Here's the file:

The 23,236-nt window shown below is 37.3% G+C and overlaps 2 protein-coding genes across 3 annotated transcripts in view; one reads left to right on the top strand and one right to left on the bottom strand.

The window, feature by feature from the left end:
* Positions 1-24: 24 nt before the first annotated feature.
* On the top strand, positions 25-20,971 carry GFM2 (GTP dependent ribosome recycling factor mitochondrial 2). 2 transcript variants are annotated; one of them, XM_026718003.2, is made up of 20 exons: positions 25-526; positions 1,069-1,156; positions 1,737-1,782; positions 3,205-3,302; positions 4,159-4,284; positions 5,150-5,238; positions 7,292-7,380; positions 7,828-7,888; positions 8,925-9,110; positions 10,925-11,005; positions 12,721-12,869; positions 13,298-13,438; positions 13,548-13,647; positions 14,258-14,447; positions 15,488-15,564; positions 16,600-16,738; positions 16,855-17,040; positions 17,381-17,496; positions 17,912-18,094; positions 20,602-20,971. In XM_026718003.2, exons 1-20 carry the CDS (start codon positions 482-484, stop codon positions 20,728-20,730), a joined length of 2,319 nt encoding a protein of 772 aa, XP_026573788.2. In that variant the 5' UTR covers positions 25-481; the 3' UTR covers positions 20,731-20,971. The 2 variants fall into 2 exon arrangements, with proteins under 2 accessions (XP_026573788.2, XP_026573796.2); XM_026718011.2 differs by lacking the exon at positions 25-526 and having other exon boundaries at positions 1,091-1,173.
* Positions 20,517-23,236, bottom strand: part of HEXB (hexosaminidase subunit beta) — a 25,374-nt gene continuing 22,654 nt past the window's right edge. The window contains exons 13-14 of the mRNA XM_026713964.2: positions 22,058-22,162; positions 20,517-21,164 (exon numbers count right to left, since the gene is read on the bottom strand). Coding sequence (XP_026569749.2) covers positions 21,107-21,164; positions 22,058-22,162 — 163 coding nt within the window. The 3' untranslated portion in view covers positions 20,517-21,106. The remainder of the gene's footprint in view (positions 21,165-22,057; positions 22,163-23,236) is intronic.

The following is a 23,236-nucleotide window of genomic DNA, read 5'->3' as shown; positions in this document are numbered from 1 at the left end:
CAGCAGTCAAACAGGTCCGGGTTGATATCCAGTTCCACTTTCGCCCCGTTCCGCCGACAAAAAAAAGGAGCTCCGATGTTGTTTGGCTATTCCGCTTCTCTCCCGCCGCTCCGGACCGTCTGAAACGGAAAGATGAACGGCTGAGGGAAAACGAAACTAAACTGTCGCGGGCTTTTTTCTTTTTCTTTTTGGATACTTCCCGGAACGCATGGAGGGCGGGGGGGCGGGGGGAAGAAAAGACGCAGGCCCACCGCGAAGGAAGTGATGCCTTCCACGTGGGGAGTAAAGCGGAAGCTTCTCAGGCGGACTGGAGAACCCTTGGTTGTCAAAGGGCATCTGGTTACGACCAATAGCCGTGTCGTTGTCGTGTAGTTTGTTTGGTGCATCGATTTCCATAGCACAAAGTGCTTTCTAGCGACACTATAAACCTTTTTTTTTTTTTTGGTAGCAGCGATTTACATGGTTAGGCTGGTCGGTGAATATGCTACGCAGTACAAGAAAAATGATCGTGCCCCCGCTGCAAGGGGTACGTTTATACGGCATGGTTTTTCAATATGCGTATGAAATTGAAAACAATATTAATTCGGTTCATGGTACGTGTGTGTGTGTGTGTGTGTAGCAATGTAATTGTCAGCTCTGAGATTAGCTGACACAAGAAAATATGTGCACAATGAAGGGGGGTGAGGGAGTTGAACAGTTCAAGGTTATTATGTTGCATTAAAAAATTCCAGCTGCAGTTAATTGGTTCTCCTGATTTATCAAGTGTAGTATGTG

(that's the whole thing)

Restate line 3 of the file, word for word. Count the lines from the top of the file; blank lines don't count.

* Positions 1-24: 24 nt before the first annotated feature.